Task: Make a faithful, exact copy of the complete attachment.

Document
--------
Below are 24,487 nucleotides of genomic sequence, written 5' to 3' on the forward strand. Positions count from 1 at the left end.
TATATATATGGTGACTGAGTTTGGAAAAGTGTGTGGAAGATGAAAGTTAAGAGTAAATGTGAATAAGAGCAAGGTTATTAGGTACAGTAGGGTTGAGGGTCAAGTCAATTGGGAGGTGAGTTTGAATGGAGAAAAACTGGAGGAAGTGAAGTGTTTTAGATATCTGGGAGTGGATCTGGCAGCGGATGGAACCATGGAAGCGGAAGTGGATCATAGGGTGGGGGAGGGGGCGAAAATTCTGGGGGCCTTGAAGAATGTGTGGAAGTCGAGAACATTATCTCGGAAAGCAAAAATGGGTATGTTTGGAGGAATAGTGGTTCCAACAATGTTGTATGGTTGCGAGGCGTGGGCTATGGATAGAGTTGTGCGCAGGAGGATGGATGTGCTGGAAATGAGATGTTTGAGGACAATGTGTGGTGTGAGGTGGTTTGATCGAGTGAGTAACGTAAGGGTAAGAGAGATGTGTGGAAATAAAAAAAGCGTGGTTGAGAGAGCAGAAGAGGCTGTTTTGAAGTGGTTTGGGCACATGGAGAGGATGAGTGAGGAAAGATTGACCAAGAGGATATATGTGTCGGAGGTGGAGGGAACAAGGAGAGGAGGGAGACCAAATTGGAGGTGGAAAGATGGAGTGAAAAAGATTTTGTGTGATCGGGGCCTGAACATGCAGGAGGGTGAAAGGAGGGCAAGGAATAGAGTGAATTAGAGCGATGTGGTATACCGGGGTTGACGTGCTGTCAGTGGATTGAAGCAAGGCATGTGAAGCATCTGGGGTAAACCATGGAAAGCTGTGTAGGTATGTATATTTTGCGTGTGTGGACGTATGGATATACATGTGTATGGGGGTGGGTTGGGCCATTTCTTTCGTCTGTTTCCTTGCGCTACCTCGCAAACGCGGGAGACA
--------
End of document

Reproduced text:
Below are 24,487 nucleotides of genomic sequence, written 5' to 3' on the forward strand. Positions count from 1 at the left end.
TATATATATGGTGACTGAGTTTGGAAAAGTGTGTGGAAGATGAAAGTTAAGAGTAAATGTGAATAAGAGCAAGGTTATTAGGTACAGTAGGGTTGAGGGTCAAGTCAATTGGGAGGTGAGTTTGAATGGAGAAAAACTGGAGGAAGTGAAGTGTTTTAGATATCTGGGAGTGGATCTGGCAGCGGATGGAACCATGGAAGCGGAAGTGGATCATAGGGTGGGGGAGGGGGCGAAAATTCTGGGGGCCTTGAAGAATGTGTGGAAGTCGAGAACATTATCTCGGAAAGCAAAAATGGGTATGTTTGGAGGAATAGTGGTTCCAACAATGTTGTATGGTTGCGAGGCGTGGGCTATGGATAGAGTTGTGCGCAGGAGGATGGATGTGCTGGAAATGAGATGTTTGAGGACAATGTGTGGTGTGAGGTGGTTTGATCGAGTGAGTAACGTAAGGGTAAGAGAGATGTGTGGAAATAAAAAAAGCGTGGTTGAGAGAGCAGAAGAGGCTGTTTTGAAGTGGTTTGGGCACATGGAGAGGATGAGTGAGGAAAGATTGACCAAGAGGATATATGTGTCGGAGGTGGAGGGAACAAGGAGAGGAGGGAGACCAAATTGGAGGTGGAAAGATGGAGTGAAAAAGATTTTGTGTGATCGGGGCCTGAACATGCAGGAGGGTGAAAGGAGGGCAAGGAATAGAGTGAATTAGAGCGATGTGGTATACCGGGGTTGACGTGCTGTCAGTGGATTGAAGCAAGGCATGTGAAGCATCTGGGGTAAACCATGGAAAGCTGTGTAGGTATGTATATTTTGCGTGTGTGGACGTATGGATATACATGTGTATGGGGGTGGGTTGGGCCATTTCTTTCGTCTGTTTCCTTGCGCTACCTCGCAAACGCGGGAGACA